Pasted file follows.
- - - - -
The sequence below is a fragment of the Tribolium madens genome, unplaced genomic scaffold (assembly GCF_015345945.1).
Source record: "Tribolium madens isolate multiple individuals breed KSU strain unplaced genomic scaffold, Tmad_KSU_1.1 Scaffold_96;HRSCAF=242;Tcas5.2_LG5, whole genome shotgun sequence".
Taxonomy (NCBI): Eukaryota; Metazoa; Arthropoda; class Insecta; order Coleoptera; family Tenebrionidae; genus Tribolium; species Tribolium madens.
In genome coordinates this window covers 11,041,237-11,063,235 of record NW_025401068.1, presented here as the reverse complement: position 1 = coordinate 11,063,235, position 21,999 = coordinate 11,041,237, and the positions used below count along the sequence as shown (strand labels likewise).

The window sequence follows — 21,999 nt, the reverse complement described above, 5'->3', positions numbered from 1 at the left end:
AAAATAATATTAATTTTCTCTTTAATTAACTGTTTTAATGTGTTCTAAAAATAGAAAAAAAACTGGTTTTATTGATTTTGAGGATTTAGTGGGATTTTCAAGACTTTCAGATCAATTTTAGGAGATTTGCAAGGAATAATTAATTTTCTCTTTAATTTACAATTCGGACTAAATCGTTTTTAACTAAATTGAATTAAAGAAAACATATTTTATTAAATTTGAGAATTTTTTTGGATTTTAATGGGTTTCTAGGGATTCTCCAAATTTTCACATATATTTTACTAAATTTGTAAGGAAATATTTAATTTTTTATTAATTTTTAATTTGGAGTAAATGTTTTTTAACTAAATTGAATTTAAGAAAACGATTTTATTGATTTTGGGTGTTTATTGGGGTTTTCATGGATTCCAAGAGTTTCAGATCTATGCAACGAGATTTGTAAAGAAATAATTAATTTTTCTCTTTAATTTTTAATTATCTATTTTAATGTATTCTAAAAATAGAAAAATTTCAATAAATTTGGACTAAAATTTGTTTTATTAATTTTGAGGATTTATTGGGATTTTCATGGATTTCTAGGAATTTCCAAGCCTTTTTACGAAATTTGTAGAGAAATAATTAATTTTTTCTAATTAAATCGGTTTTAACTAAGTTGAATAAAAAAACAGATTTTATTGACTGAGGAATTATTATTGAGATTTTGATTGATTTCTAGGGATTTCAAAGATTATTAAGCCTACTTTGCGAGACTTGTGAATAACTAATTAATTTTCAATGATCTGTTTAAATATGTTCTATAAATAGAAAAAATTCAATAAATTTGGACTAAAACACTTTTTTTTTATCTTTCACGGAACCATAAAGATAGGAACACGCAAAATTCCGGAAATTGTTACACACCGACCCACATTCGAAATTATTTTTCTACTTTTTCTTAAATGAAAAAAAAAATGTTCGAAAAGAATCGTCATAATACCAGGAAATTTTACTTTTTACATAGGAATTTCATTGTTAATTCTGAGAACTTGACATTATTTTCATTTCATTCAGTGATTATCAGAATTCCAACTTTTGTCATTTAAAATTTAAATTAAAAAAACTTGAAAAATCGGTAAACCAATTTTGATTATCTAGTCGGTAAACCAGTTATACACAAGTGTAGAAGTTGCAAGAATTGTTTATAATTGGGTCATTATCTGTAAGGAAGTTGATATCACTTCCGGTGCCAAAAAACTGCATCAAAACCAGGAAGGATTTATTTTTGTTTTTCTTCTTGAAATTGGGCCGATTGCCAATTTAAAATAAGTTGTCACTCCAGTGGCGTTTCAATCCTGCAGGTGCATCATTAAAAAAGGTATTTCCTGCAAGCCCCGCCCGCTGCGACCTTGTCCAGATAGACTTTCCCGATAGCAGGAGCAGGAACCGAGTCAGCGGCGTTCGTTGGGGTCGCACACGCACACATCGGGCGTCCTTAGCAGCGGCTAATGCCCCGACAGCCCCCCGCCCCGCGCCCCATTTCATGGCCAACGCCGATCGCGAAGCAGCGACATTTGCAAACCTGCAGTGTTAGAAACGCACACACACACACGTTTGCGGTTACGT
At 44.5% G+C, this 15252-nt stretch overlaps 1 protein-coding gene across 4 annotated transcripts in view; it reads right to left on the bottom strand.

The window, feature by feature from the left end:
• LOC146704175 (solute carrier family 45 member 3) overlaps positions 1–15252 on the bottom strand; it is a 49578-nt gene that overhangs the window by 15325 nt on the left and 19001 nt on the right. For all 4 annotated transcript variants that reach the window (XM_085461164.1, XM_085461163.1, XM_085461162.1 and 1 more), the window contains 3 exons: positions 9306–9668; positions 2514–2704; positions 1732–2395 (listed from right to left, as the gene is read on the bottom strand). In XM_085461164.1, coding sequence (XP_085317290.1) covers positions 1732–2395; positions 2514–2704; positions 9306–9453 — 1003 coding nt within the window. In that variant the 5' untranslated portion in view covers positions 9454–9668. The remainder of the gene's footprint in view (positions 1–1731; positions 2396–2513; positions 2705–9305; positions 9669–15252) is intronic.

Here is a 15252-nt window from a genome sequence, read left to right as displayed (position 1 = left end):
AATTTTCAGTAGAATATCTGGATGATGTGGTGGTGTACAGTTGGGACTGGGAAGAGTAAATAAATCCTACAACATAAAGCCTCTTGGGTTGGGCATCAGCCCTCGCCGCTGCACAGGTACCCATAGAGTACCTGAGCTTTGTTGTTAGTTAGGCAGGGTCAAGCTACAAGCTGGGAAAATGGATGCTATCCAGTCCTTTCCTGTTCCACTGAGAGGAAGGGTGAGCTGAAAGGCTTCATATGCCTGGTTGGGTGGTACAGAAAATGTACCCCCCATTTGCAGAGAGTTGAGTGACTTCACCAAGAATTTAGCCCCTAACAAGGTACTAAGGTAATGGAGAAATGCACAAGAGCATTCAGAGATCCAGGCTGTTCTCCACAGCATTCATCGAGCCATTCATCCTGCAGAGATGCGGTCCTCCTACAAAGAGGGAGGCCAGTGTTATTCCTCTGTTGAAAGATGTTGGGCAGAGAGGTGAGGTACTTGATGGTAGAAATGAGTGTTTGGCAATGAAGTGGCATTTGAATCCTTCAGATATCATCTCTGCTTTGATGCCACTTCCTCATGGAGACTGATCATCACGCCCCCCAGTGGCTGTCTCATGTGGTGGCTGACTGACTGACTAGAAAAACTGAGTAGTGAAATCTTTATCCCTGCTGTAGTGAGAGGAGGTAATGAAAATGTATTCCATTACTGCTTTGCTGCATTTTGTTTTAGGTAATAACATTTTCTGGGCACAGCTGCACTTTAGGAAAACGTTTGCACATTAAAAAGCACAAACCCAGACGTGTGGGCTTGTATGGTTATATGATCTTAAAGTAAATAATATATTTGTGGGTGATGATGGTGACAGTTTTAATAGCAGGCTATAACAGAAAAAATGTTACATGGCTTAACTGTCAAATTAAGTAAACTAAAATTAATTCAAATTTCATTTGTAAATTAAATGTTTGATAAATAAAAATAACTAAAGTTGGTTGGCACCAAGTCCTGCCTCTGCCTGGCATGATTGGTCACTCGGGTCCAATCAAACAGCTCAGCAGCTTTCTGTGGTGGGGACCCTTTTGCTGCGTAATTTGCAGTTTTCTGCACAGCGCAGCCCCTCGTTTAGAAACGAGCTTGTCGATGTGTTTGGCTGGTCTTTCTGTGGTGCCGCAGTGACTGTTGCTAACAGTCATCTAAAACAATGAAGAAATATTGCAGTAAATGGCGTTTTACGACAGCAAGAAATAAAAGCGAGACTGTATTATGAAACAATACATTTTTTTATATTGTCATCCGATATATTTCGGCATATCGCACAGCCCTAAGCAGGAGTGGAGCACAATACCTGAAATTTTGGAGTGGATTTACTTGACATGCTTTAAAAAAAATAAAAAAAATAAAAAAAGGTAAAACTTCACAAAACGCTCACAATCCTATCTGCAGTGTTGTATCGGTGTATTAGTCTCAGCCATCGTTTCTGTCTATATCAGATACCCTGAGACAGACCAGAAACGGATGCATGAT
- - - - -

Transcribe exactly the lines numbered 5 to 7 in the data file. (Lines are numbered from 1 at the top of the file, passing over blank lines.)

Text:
The window sequence follows — 21,999 nt, the reverse complement described above, 5'->3', positions numbered from 1 at the left end:
AAAATAATATTAATTTTCTCTTTAATTAACTGTTTTAATGTGTTCTAAAAATAGAAAAAAAACTGGTTTTATTGATTTTGAGGATTTAGTGGGATTTTCAAGACTTTCAGATCAATTTTAGGAGATTTGCAAGGAATAATTAATTTTCTCTTTAATTTACAATTCGGACTAAATCGTTTTTAACTAAATTGAATTAAAGAAAACATATTTTATTAAATTTGAGAATTTTTTTGGATTTTAATGGGTTTCTAGGGATTCTCCAAATTTTCACATATATTTTACTAAATTTGTAAGGAAATATTTAATTTTTTATTAATTTTTAATTTGGAGTAAATGTTTTTTAACTAAATTGAATTTAAGAAAACGATTTTATTGATTTTGGGTGTTTATTGGGGTTTTCATGGATTCCAAGAGTTTCAGATCTATGCAACGAGATTTGTAAAGAAATAATTAATTTTTCTCTTTAATTTTTAATTATCTATTTTAATGTATTCTAAAAATAGAAAAATTTCAATAAATTTGGACTAAAATTTGTTTTATTAATTTTGAGGATTTATTGGGATTTTCATGGATTTCTAGGAATTTCCAAGCCTTTTTACGAAATTTGTAGAGAAATAATTAATTTTTTCTAATTAAATCGGTTTTAACTAAGTTGAATAAAAAAACAGATTTTATTGACTGAGGAATTATTATTGAGATTTTGATTGATTTCTAGGGATTTCAAAGATTATTAAGCCTACTTTGCGAGACTTGTGAATAACTAATTAATTTTCAATGATCTGTTTAAATATGTTCTATAAATAGAAAAAATTCAATAAATTTGGACTAAAACACTTTTTTTTTATCTTTCACGGAACCATAAAGATAGGAACACGCAAAATTCCGGAAATTGTTACACACCGACCCACATTCGAAATTATTTTTCTACTTTTTCTTAAATGAAAAAAAAAATGTTCGAAAAGAATCGTCATAATACCAGGAAATTTTACTTTTTACATAGGAATTTCATTGTTAATTCTGAGAACTTGACATTATTTTCATTTCATTCAGTGATTATCAGAATTCCAACTTTTGTCATTTAAAATTTAAATTAAAAAAACTTGAAAAATCGGTAAACCAATTTTGATTATCTAGTCGGTAAACCAGTTATACACAAGTGTAGAAGTTGCAAGAATTGTTTATAATTGGGTCATTATCTGTAAGGAAGTTGATATCACTTCCGGTGCCAAAAAACTGCATCAAAACCAGGAAGGATTTATTTTTGTTTTTCTTCTTGAAATTGGGCCGATTGCCAATTTAAAATAAGTTGTCACTCCAGTGGCGTTTCAATCCTGCAGGTGCATCATTAAAAAAGGTATTTCCTGCAAGCCCCGCCCGCTGCGACCTTGTCCAGATAGACTTTCCCGATAGCAGGAGCAGGAACCGAGTCAGCGGCGTTCGTTGGGGTCGCACACGCACACATCGGGCGTCCTTAGCAGCGGCTAATGCCCCGACAGCCCCCCGCCCCGCGCCCCATTTCATGGCCAACGCCGATCGCGAAGCAGCGACATTTGCAAACCTGCAGTGTTAGAAACGCACACACACACACGTTTGCGGTTACGT
At 44.5% G+C, this 15252-nt stretch overlaps 1 protein-coding gene across 4 annotated transcripts in view; it reads right to left on the bottom strand.